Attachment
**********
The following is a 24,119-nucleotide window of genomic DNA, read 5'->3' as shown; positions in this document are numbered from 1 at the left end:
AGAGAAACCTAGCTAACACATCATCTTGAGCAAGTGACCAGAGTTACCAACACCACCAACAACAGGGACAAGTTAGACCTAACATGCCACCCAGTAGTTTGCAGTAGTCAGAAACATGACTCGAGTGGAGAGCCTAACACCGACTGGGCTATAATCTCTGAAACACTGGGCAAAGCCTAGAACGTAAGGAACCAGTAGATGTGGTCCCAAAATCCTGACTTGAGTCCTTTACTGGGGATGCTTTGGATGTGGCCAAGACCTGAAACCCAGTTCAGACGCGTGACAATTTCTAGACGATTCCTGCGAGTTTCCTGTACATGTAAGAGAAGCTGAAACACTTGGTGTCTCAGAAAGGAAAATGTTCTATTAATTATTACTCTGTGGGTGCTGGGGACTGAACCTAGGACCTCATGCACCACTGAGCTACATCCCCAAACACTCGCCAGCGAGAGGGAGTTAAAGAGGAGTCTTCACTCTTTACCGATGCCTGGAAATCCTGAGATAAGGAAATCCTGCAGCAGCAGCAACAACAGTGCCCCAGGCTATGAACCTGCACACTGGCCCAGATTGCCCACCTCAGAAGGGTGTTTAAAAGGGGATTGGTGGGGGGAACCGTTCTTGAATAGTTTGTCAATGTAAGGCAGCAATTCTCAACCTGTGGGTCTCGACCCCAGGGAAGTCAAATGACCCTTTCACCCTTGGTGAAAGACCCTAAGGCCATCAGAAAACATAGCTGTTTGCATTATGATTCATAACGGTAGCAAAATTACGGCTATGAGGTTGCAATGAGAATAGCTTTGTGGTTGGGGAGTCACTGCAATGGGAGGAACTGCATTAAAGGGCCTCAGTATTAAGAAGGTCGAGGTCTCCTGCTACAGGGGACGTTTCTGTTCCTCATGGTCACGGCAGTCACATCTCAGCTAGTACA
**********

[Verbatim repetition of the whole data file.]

The following is a 24,119-nucleotide window of genomic DNA, read 5'->3' as shown; positions in this document are numbered from 1 at the left end:
AGAGAAACCTAGCTAACACATCATCTTGAGCAAGTGACCAGAGTTACCAACACCACCAACAACAGGGACAAGTTAGACCTAACATGCCACCCAGTAGTTTGCAGTAGTCAGAAACATGACTCGAGTGGAGAGCCTAACACCGACTGGGCTATAATCTCTGAAACACTGGGCAAAGCCTAGAACGTAAGGAACCAGTAGATGTGGTCCCAAAATCCTGACTTGAGTCCTTTACTGGGGATGCTTTGGATGTGGCCAAGACCTGAAACCCAGTTCAGACGCGTGACAATTTCTAGACGATTCCTGCGAGTTTCCTGTACATGTAAGAGAAGCTGAAACACTTGGTGTCTCAGAAAGGAAAATGTTCTATTAATTATTACTCTGTGGGTGCTGGGGACTGAACCTAGGACCTCATGCACCACTGAGCTACATCCCCAAACACTCGCCAGCGAGAGGGAGTTAAAGAGGAGTCTTCACTCTTTACCGATGCCTGGAAATCCTGAGATAAGGAAATCCTGCAGCAGCAGCAACAACAGTGCCCCAGGCTATGAACCTGCACACTGGCCCAGATTGCCCACCTCAGAAGGGTGTTTAAAAGGGGATTGGTGGGGGGAACCGTTCTTGAATAGTTTGTCAATGTAAGGCAGCAATTCTCAACCTGTGGGTCTCGACCCCAGGGAAGTCAAATGACCCTTTCACCCTTGGTGAAAGACCCTAAGGCCATCAGAAAACATAGCTGTTTGCATTATGATTCATAACGGTAGCAAAATTACGGCTATGAGGTTGCAATGAGAATAGCTTTGTGGTTGGGGAGTCACTGCAATGGGAGGAACTGCATTAAAGGGCCTCAGTATTAAGAAGGTCGAGGTCTCCTGCTACAGGGGACGTTTCTGTTCCTCATGGTCACGGCAGTCACATCTCAGCTAGTACA